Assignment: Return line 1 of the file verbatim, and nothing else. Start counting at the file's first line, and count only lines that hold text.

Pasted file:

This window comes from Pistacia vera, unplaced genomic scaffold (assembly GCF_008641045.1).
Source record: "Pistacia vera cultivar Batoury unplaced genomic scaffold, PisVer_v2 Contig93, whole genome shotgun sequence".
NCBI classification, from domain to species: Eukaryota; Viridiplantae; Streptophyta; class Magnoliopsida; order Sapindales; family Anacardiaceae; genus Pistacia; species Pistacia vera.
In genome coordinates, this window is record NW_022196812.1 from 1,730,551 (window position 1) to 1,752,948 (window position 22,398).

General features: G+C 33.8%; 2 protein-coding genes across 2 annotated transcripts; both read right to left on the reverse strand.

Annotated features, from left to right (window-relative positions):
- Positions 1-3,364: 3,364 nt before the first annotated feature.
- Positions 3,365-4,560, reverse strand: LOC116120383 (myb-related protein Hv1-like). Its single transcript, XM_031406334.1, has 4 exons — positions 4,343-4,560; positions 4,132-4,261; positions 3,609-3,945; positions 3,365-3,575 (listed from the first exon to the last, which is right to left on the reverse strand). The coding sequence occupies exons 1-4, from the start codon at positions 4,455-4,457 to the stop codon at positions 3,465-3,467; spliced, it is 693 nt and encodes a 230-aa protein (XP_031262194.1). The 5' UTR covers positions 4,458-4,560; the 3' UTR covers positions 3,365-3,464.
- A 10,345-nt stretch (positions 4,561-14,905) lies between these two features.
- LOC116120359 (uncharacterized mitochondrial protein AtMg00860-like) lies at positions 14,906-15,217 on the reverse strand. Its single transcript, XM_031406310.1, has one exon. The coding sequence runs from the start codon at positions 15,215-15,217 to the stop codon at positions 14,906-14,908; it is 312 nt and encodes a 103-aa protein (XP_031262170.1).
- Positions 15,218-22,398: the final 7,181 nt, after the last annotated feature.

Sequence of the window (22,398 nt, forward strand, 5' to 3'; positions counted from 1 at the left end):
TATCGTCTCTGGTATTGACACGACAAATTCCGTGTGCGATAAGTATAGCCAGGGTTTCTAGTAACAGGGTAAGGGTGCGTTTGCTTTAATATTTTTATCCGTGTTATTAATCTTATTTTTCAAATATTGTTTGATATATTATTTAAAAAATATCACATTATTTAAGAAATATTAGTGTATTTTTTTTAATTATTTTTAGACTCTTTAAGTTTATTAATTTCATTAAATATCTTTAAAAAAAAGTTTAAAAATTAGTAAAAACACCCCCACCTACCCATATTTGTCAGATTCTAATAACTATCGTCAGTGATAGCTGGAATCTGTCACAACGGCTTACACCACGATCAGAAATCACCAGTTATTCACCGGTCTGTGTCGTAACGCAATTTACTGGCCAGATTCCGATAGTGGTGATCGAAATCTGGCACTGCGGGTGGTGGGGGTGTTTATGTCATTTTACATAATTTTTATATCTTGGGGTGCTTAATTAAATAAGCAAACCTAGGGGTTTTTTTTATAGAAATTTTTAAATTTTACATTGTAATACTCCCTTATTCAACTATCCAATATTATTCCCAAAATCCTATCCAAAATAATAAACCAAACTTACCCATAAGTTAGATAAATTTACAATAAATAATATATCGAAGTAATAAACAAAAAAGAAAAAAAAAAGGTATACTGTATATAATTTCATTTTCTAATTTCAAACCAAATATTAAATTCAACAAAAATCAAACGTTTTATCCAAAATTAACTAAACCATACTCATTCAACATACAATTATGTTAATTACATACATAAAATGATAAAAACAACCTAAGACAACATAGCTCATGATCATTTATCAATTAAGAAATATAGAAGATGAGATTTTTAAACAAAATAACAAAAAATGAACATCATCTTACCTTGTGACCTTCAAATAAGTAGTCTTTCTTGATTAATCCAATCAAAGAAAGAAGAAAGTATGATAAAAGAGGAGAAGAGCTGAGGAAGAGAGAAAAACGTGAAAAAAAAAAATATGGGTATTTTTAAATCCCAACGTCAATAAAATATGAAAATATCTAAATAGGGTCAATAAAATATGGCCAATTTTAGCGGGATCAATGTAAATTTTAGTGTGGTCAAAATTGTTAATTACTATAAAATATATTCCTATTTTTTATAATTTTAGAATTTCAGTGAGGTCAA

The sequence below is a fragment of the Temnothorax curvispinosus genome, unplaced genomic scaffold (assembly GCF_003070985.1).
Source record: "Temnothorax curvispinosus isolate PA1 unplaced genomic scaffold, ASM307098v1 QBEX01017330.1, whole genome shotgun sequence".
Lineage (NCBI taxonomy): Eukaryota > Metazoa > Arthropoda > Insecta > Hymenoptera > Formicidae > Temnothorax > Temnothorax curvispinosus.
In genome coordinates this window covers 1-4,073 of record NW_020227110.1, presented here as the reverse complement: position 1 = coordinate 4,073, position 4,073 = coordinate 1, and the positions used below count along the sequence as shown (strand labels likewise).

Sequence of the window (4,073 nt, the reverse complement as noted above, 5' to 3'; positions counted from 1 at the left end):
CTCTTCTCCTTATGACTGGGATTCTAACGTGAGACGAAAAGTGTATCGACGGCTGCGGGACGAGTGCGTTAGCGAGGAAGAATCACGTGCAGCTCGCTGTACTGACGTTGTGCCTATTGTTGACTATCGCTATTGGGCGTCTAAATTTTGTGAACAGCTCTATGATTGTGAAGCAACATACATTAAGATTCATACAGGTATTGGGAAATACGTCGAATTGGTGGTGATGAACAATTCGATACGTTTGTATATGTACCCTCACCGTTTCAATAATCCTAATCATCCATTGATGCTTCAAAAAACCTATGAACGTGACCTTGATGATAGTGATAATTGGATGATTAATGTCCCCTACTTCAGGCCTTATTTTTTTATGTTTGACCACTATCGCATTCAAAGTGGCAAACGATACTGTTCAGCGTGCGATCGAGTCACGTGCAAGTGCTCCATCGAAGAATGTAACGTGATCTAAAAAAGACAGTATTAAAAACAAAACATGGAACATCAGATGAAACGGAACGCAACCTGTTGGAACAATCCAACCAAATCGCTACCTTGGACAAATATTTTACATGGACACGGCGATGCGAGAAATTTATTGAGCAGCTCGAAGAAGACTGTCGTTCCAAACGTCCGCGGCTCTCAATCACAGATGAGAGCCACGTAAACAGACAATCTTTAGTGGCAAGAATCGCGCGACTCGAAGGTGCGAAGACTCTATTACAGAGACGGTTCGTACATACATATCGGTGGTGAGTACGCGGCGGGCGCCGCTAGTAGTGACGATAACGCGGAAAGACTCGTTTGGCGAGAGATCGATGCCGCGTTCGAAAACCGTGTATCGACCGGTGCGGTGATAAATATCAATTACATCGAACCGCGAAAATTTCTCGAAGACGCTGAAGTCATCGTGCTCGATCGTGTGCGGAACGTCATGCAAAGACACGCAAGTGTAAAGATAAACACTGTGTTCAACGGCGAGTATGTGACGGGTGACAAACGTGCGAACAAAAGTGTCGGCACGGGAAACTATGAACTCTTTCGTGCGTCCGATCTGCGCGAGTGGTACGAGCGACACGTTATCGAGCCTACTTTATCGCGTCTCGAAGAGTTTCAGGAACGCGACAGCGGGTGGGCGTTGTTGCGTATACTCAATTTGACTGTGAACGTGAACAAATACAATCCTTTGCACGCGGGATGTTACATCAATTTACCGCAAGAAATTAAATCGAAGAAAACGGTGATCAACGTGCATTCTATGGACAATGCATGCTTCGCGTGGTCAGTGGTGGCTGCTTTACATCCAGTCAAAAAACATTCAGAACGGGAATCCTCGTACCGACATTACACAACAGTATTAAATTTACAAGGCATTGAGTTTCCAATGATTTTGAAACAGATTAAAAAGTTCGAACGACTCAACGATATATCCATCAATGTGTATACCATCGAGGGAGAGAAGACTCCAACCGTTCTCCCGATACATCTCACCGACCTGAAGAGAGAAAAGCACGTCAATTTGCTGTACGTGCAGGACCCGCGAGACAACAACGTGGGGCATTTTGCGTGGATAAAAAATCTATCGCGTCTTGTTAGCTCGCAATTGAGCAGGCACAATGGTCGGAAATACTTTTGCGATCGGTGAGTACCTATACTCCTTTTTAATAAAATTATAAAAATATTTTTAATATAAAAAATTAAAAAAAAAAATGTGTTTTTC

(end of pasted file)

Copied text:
This window comes from Pistacia vera, unplaced genomic scaffold (assembly GCF_008641045.1).